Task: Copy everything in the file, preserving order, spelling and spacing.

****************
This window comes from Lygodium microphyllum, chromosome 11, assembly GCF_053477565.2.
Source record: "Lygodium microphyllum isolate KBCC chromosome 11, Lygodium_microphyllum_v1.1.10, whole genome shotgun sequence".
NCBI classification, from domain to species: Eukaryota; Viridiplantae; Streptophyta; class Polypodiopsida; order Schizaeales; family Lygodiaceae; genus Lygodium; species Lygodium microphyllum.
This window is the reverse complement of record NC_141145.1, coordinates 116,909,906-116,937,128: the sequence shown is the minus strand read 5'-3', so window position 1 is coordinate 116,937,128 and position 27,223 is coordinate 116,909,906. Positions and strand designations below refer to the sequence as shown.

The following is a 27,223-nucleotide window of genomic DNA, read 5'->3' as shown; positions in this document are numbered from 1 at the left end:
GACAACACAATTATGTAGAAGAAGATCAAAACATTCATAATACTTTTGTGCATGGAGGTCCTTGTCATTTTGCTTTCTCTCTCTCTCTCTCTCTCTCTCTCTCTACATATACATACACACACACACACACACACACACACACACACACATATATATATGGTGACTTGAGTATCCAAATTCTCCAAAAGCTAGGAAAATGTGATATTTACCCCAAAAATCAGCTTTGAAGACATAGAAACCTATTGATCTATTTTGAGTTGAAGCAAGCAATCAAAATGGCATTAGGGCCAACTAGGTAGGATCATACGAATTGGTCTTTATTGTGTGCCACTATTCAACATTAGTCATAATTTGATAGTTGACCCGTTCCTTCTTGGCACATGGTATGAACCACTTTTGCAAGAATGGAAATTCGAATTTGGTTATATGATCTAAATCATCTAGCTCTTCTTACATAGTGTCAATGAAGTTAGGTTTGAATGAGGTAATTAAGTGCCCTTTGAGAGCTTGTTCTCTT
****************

This window comes from Lygodium microphyllum, chromosome 11, assembly GCF_053477565.2.
Source record: "Lygodium microphyllum isolate KBCC chromosome 11, Lygodium_microphyllum_v1.1.10, whole genome shotgun sequence".
NCBI classification, from domain to species: Eukaryota; Viridiplantae; Streptophyta; class Polypodiopsida; order Schizaeales; family Lygodiaceae; genus Lygodium; species Lygodium microphyllum.
This window is the reverse complement of record NC_141145.1, coordinates 116,909,906-116,937,128: the sequence shown is the minus strand read 5'-3', so window position 1 is coordinate 116,937,128 and position 27,223 is coordinate 116,909,906. Positions and strand designations below refer to the sequence as shown.

The following is a 27,223-nucleotide window of genomic DNA, read 5'->3' as shown; positions in this document are numbered from 1 at the left end:
GACAACACAATTATGTAGAAGAAGATCAAAACATTCATAATACTTTTGTGCATGGAGGTCCTTGTCATTTTGCTTTCTCTCTCTCTCTCTCTCTCTCTCTCTCTACATATACATACACACACACACACACACACACACACACACACACATATATATATGGTGACTTGAGTATCCAAATTCTCCAAAAGCTAGGAAAATGTGATATTTACCCCAAAAATCAGCTTTGAAGACATAGAAACCTATTGATCTATTTTGAGTTGAAGCAAGCAATCAAAATGGCATTAGGGCCAACTAGGTAGGATCATACGAATTGGTCTTTATTGTGTGCCACTATTCAACATTAGTCATAATTTGATAGTTGACCCGTTCCTTCTTGGCACATGGTATGAACCACTTTTGCAAGAATGGAAATTCGAATTTGGTTATATGATCTAAATCATCTAGCTCTTCTTACATAGTGTCAATGAAGTTAGGTTTGAATGAGGTAATTAAGTGCCCTTTGAGAGCTTGTTCTCTT